See also: Allegro, allégro, and allegrò

EnglishEdit

EtymologyEdit

Borrowed from Italian allegro.

PronunciationEdit

NounEdit

allegro (plural allegros)

  1. (music) A tempo mark directing that a passage is to be played in a quick, lively tempo, faster than allegretto but slower than presto
  2. (music) In more traditional use, an expressive marking indicating lively or happily, not necessarily quick or fast.
  3. (music) A passage having this mark

TranslationsEdit

AdverbEdit

allegro (not comparable)

  1. (music) played in a quick, lively tempo

TranslationsEdit

AdjectiveEdit

allegro (not comparable)

  1. (music) in a quick and lively manner

TranslationsEdit


FrenchEdit

Alternative formsEdit

EtymologyEdit

Borrowed from Italian allegro, itself borrowed from French allègre.

PronunciationEdit

NounEdit

allegro m (plural allegros)

  1. allegro

AdverbEdit

allegro

  1. allegro

Further readingEdit


ItalianEdit

EtymologyEdit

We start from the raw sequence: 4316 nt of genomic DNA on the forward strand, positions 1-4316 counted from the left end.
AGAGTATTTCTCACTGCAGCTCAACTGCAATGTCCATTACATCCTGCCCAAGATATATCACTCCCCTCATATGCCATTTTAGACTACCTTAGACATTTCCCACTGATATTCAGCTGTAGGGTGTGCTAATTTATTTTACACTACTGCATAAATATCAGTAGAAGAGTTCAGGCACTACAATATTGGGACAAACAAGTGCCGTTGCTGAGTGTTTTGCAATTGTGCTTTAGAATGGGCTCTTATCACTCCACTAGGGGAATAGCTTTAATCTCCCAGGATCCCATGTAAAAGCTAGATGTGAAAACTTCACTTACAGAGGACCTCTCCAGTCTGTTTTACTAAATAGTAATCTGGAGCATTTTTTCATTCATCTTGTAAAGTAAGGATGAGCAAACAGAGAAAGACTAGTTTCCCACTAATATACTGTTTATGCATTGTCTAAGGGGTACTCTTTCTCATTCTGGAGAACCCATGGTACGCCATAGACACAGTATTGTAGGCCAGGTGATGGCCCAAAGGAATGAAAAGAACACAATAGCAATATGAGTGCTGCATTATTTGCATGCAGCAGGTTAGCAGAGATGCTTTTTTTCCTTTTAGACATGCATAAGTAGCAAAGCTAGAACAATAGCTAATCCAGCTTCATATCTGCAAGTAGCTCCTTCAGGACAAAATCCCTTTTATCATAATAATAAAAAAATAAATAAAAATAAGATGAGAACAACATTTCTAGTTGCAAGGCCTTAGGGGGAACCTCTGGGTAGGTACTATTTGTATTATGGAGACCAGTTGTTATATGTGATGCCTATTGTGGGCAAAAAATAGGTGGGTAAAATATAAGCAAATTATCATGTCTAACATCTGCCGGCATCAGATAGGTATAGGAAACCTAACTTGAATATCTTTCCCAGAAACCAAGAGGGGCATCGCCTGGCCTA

Borrowed from French allègre, from Latin alacer (lively; happy, cheerful). Compare the inherited doublet alacre.

AdjectiveEdit

allegro (feminine singular allegra, masculine plural allegri, feminine plural allegre)

  1. cheerful
  2. mirthful

Derived termsEdit

DescendantsEdit

  • Greek: αλέγρος (alégros)

AnagramsEdit


PortugueseEdit

Alternative formsEdit

EtymologyEdit

Borrowed from Italian allegro. Doublet of alegre.

AdjectiveEdit

allegro (plural allegro, comparable)

  1. (music) allegro (played in a quick, lively tempo)

AdverbEdit

allegro (not comparable)

  1. (music) allegro (in a quick, lively tempo)

NounEdit

allegro m (plural allegros)

  1. (music) allegro (a passage to be played in a quick, lively tempo)